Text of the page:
But what does it look like? How can such internal intensities be revealed to an external view? For years, "somatics” was almost a swearword in dance performance aesthetics. This situation is about to change – through broader public interest in somatic techniques and, on the other hand, through an expanded discourse and a changed sensuality, foremost in relation to the dominant sense of sight. Over the past 15 years, choreographic work done with the body has found its way into museums. Thus the perspective shifted from the one typical in theatre, which expects a continuous movement. The gaze of museum visitors lets itself be drawn to a stationary object, allows it as well as the surroundings to take effect. If this way of viewing now meets the living body without a fourth wall, an interaction between the performers and the viewers might be the result.
In order to expand these experiences, other senses are currently being more involved as well: hearing with the whole body in works by Isabel Lewis or Laurent Chétouane, feeling in a recent work ("Male Breast Feeding", 2018) by Antonija Livingstone (whose pet, by the way, is a snail!), touching in "Subjects of Position" (2018) by Zwoisy Mears-Clarke. At the same time, the changed way of seeing also had an effect on the theatre space and could be conducive to works as enchased as those of the young Daina Ashbee, for example, who deals with physically stored traumas - or, quite differently, a work like Sheena McGrandles’ durational performance "Jaded” (2017) in which the performers move in slow motion for over three hours.
Responsible posthuman beings
Angela Schubot developed another, perhaps the most radical kind of immersion in her Body Without Power trilogy, in which she approached the paradox of a body presence that is permeable to space via real-time meditations: "In a zero-sum economy of power, no one else can occupy the space I occupy. I tried to reverse this principle by permeating the body with space.” Politically speaking, Schubot has found with this hypothesis a possible means to override the chain reaction of capitalism-appropriation-(neo-)colonialism.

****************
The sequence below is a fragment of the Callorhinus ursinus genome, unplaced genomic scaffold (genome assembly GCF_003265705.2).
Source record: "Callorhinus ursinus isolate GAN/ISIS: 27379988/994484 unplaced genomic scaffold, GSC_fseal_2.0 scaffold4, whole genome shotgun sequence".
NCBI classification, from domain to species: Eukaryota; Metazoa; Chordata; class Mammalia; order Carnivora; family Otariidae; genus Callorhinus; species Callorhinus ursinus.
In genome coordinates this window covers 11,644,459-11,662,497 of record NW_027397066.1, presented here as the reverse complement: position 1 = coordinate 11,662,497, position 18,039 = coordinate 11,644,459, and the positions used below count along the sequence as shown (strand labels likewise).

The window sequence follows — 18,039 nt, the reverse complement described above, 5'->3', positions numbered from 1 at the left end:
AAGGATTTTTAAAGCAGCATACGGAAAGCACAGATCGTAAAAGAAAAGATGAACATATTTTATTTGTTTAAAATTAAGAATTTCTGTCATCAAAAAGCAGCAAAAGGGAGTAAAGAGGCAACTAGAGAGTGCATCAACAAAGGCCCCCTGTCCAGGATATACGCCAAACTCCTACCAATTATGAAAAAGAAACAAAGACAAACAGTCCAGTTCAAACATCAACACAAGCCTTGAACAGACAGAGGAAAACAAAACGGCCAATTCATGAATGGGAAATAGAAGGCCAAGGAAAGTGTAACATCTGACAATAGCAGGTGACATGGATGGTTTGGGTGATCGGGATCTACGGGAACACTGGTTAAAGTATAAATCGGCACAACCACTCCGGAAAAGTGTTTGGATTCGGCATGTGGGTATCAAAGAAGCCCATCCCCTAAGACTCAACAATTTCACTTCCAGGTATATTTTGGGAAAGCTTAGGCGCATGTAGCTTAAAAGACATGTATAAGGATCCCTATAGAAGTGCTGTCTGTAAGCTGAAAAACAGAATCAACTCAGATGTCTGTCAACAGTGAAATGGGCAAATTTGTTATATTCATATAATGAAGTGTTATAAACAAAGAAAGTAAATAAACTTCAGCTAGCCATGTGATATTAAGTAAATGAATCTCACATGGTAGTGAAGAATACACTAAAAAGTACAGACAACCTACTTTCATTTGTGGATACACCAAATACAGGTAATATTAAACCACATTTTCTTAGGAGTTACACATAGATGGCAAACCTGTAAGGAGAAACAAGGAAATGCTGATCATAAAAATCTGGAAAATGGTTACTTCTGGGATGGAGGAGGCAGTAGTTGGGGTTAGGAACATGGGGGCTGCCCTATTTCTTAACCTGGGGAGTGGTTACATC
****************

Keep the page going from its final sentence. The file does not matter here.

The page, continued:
With regard to overcoming anthropocentric dominance, a quite large number of choreographers have dealt with animal realities, and these works often have to do with reclining bodies and slowed down movements as well: Xavier Le Roy's "low pieces” (2011) took place lying, sitting and on all fours; in Alexandra Pirici's "Aggregate” (2017) the performers laid in eel colonies or solidified into tigers and gorillas. Angela Schubot and her long-standing artistic partner Jared Gradinger have meanwhile gone one step further and describe their most recent works, such as "Yew outside” (2018) in the Botanical Garden in Berlin-Pankow, as "Co-creation with nature”. In the research work for their new piece, which will premiere at the end of February at HAU, they created an impressive experience of extreme intensity while externally being motionless – by being buried in the earth for up to two hours. Jared Gradinger describes the feeling: "We were shivering. Maybe it was the cold, but in a sense, it was not cold. It was pure energy."
At this point, we can yet again quote Patricia MacCormack, who in her acceleration essay explores the question of "what contribution aesthetics can make to mobilizing an ethical configuration of desire”: "If we want to be responsible posthuman beings, we must consider near futures, small tactical goals, and the strategic connection between all those things that increase the expressiveness of other life forms [...]."
The perception in general as well as the perception of inner body processes or processes of connection with other life forms and beings in particular per se requires a reduction of external movement to a standstill. In this respect, it seems more than a hypothesis that the dimensions of lying down or of slowed movement can be quite different from those of stopping and caesura: They can both be transitory and transformational - a horizontal entry into possible futures. The prostrate body, which radically slows down but is never still, becomes a vehicle that can redesign the world from within. This can go as far as reaching the ultimate experience of death, which, as Jared Gradinger says by thinking of microbial processes, is "only a word for another form of life.